Andahuaylas

Trip Start Aug 02, 2010
1
5
28
Trip End Sep 28, 2010


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Flag of Peru  , Apurímac,
Monday, August 9, 2010

We enjoyed our last night in Ayacucho, watching a film for 20p at the cultural centre and having a great meal.  The film was Following, Christopher Nolanīs first film, and was great, despite having to sit through two Coldplay videos as a trailer.  A student type stood up to introduce the film, and there seemed to be the threat of a post-screening discussion in the air, so we hotfooted it straight out and downstairs as soon as the credits started to roll.

Dinner was delicious.  We had chicharrones, which is basically deepfried pork.  It sounds revolting, but if you can imagine tender, soft pork chops, covered in crispy, gooey, chewy crackling, with the most flavoursome knobbly potatoes and a cheesy salty salad.  It still doesnīt sound as nice as it was, but we felt sorry for the group of European backpackers on the next table who all ordered cheeseburgers.

Anyway, we were soon back to our room and packing for an early start to Cuzco, via Andahuaylas, an epic 22 hour journey on unsealed roads through spectacular mountain scenery.

Our bus left Ayacucho at 7.30 am.  We didnīt have time for breakfast, but there was a lady selling bread rolls.  We asked how much and she said 2 soles.  That was about all the change we had (about 45 pence), so we said we would get one.  It turned out that 2 soles bought the entire bag, which was very lucky for us, as later events will show.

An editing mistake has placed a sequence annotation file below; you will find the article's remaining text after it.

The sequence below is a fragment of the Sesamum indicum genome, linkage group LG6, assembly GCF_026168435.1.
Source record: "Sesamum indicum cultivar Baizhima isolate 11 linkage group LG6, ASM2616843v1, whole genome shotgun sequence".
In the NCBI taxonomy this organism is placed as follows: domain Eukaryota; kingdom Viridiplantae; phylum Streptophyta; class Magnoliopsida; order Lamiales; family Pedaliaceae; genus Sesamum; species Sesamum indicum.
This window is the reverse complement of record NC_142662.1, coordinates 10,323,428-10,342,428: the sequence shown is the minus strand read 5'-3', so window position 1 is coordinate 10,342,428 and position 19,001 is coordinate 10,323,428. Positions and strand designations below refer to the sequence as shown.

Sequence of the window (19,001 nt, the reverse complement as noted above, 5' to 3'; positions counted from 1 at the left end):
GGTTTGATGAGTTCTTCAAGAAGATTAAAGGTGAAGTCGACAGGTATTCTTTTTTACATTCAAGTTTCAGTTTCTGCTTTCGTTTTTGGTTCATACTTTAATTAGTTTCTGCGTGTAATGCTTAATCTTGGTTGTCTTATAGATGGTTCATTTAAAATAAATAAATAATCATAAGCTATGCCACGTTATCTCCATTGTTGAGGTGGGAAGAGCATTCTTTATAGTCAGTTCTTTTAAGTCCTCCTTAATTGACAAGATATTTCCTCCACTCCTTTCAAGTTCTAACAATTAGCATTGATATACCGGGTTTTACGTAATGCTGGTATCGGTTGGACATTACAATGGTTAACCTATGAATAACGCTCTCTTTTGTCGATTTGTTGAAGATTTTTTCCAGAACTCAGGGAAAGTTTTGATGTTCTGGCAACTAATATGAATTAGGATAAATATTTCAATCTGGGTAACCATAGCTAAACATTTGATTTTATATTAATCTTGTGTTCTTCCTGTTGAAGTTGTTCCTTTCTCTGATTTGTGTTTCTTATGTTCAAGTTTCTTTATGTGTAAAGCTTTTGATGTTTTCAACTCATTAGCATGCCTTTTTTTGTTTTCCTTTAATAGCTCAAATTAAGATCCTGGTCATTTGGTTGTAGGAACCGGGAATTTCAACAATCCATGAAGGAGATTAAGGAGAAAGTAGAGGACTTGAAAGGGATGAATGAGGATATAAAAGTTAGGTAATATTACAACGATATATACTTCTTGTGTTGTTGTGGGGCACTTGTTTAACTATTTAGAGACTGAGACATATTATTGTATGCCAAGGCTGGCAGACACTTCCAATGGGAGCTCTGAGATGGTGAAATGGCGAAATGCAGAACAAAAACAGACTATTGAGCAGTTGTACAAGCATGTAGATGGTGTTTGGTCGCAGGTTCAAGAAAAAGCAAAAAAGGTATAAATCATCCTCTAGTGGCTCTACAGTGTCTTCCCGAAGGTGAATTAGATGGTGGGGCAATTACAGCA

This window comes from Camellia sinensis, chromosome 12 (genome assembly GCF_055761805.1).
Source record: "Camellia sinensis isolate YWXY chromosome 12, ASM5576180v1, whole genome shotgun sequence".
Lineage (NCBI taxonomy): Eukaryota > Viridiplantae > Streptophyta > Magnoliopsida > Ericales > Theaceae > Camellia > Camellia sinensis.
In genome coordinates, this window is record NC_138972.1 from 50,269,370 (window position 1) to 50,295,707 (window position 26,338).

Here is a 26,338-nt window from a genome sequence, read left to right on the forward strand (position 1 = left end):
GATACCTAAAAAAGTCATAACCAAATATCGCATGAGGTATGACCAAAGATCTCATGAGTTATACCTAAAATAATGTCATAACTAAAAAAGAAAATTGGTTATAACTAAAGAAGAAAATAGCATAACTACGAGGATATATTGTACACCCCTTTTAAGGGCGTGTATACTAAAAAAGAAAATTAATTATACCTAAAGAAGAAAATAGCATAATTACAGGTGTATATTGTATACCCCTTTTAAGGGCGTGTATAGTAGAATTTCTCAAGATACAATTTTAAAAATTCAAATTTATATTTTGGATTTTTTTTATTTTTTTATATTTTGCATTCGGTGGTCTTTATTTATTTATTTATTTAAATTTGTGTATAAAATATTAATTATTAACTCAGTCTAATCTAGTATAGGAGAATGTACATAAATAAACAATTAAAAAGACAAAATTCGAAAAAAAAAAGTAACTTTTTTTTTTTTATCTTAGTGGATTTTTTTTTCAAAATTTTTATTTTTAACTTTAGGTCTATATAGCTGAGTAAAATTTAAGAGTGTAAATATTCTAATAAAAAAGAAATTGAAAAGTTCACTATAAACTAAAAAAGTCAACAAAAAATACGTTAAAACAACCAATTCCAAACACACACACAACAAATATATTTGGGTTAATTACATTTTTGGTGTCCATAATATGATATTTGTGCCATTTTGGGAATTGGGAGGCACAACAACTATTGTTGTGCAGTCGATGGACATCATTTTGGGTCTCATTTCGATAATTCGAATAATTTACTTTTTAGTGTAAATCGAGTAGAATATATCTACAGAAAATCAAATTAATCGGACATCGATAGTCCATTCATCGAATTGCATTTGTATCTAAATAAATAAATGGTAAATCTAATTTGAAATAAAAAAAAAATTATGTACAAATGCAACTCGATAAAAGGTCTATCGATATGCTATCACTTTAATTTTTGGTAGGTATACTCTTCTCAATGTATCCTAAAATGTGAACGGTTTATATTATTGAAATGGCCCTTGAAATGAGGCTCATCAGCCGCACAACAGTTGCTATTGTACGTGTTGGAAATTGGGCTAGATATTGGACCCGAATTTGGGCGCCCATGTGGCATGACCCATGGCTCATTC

The first hour of the journey was marred by a guy standing by my seat doing a sales pitch for a cure all potion made from artichoke.  I was very glad when he got off, and the rest of the morning passed pleasantly enough.  It was hot and dusty, with lots of cacti, mountains, steep drops.  Luckily we had a very good driver.

We stopped for lunch at a small town called Chincheros, where we ate Cuban rice, which is rice with with a couple of fried eggs and a plantain.  After lunch we wandered around the town square and took photos of some very woolly pigs that were grazing there.

The afternoon was more of the same.  The highlight for me was seeing a wild guinea pig roaming free.  I had always imagined that in their natural habitat they would be grey-brown like wild rabbits, but this one wsa white, brown and black.

The closer we got to Andahuaylas, the more hold-ups and roadworks there were, and we eventually arrived at 6.45 pm.  We started walking towards the centre of town, but then decided to pick a cheap looking hostel near the bus station.  This turned out to be somewhat of an error.

We had a walk into the town and found a nice looking restaurant which seemed to be full, so we visited the town square.  There was a big statue of a condor atop a bull.  We later discovered that this reflects a local festival that takes place every July.  During the festival they tie a condor to the back of a bull and let them fight it out.  The bull represents Spain and the condor represents Peru.  It seems to be very unfair on the bull, as he is fighting blind, and canīt really get at the condor, which is behind him.  Besides, he has probably never even been to Spain

We went back to the restaurant, which still appeared to be full, but then we realised that there was an upstairs.  We had a big meal of anticuchos (beef heart skewers), chips and big white corn.

Back at our hotel we tried to get an early night, but we hadnīt reckoned on a horrible Peruvian family shouting, turning the TV on loud and generally being obnoxious between the hours of 10 pm to 1 am, and then again from about 2 am to 3 am.  We had to get up at 4.30 to catch our bus, and were less than impressed.

We tried to sneak out of the hotel, but unfortunately it was padlocked, so we had to wake the staff to let us out.  I have never been more glad to leave a hotel.

Next stop: Cuzco.
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